Trouble for state agency head

From The State Journal-Register ...

The director of the Illinois Department of Commerce and Economic Opportunity was arrested for allegedly driving under the influence in his personal vehicle last week.

Warren C. Ribley, 53, of Pajim Lane was taken to the Sangamon County Jail following a traffic stop at MacArthur Boulevard and Wabash Avenue.

According to Leland Grove police, an officer saw Ribley make a right turn on a red arrow even though it is posted no turn on red. The officer followed Ribley and paced him going 45 mph in a 35 mph zone. Ribley also allegedly changed lanes without signaling.

The officer pulled over Ribley and could smell alcohol, police said. Ribley refused all field sobriety and breath testing, they said.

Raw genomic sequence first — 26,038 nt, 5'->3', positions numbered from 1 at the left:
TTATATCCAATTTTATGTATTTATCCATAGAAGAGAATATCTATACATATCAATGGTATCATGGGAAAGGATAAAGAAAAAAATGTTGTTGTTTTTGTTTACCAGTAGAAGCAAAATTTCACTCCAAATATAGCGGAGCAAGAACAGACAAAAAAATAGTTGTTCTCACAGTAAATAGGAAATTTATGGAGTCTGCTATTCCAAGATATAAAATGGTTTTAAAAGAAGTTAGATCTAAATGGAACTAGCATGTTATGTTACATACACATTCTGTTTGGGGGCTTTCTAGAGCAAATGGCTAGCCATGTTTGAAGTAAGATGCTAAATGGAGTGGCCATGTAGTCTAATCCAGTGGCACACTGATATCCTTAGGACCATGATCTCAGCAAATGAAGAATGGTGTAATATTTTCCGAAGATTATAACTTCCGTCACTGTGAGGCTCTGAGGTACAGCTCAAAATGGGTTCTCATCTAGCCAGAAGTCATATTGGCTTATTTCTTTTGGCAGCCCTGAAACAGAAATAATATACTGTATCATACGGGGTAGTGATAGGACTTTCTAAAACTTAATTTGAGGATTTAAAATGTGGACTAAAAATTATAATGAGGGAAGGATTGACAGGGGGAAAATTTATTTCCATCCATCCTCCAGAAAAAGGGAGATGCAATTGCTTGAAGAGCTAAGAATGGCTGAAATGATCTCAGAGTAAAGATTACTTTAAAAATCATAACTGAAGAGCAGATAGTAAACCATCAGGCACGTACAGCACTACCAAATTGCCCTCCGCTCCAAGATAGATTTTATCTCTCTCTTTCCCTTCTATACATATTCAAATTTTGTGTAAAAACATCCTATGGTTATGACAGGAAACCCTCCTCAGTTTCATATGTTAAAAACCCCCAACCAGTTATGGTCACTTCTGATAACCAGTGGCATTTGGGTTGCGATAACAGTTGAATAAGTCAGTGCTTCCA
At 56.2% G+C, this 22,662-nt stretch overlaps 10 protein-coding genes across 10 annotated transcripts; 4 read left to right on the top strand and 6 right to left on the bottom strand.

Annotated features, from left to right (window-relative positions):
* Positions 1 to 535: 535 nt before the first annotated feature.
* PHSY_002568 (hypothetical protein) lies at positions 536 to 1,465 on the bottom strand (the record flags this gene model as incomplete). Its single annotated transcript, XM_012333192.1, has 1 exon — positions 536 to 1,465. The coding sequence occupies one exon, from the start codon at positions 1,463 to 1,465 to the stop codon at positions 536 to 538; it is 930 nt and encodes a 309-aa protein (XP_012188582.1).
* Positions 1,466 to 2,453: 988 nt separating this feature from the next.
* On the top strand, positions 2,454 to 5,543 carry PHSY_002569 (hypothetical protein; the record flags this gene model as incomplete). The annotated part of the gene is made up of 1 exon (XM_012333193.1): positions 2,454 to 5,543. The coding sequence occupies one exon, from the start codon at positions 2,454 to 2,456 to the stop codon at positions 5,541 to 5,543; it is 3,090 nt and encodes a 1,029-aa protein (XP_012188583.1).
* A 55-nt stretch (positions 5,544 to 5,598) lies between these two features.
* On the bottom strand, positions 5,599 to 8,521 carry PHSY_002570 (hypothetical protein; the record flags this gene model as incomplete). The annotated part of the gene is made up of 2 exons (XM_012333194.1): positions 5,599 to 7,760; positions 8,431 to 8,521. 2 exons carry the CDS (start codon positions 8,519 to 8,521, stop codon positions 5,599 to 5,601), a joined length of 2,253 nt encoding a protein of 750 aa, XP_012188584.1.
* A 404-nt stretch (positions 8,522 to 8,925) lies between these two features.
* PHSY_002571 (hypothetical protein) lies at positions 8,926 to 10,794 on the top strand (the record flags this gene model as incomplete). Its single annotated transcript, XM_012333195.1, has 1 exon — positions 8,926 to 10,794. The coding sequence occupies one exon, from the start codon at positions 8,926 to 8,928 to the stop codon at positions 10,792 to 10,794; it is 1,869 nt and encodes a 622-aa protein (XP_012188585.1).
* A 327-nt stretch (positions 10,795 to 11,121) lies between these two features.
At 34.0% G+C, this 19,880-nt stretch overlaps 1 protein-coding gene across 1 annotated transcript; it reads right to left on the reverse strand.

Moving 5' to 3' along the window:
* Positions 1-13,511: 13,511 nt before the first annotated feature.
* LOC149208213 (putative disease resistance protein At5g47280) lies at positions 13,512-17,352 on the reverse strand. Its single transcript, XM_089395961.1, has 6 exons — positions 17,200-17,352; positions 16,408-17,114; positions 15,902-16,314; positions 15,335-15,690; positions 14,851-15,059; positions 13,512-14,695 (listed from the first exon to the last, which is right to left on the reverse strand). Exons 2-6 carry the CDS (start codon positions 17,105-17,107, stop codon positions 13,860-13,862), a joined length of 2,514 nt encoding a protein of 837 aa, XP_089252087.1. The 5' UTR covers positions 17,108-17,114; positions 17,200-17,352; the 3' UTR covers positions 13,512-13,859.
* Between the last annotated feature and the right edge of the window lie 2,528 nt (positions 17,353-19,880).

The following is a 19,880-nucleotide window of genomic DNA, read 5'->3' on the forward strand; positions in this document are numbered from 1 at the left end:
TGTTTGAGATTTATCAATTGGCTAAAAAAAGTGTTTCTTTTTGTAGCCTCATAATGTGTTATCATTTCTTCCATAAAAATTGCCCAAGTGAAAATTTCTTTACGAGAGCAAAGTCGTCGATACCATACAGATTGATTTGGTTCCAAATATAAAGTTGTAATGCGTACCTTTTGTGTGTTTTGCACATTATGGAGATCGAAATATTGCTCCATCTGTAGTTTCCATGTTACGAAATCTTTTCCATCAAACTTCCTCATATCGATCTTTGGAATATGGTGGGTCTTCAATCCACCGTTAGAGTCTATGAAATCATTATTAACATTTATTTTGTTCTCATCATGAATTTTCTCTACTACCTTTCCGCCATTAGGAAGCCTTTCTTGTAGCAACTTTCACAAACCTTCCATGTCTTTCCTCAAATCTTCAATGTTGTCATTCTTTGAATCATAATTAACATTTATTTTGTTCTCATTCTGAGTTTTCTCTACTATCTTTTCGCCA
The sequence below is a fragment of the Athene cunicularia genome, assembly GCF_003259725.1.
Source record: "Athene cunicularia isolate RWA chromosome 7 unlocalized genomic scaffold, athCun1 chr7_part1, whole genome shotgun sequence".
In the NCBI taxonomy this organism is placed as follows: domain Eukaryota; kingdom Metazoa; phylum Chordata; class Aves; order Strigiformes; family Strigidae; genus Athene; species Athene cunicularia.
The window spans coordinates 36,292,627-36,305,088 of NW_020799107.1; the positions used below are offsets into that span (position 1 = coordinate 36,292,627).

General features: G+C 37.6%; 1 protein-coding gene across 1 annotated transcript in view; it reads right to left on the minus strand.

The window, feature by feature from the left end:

Lottery going to private management

From The State Journal-Register ...

The state has rejected two protests over the awarding of a private management contract for the Illinois Lottery, opening the way for the new manager to take control of the lottery this summer.

But the issue may not be resolved yet. Intralot USA, one of the losing bidders, said Tuesday it is still evaluating its options.

“We are looking at this literally as we speak,” said Byron Boothe, Intralot’s vice-president of inter-governmental affairs. “All of our options are open.”

The next step would be to seek a judicial review of the contracting process.

The state said it finalized an agreement Tuesday with Northstar Lottery Group to operate the lottery beginning July 1.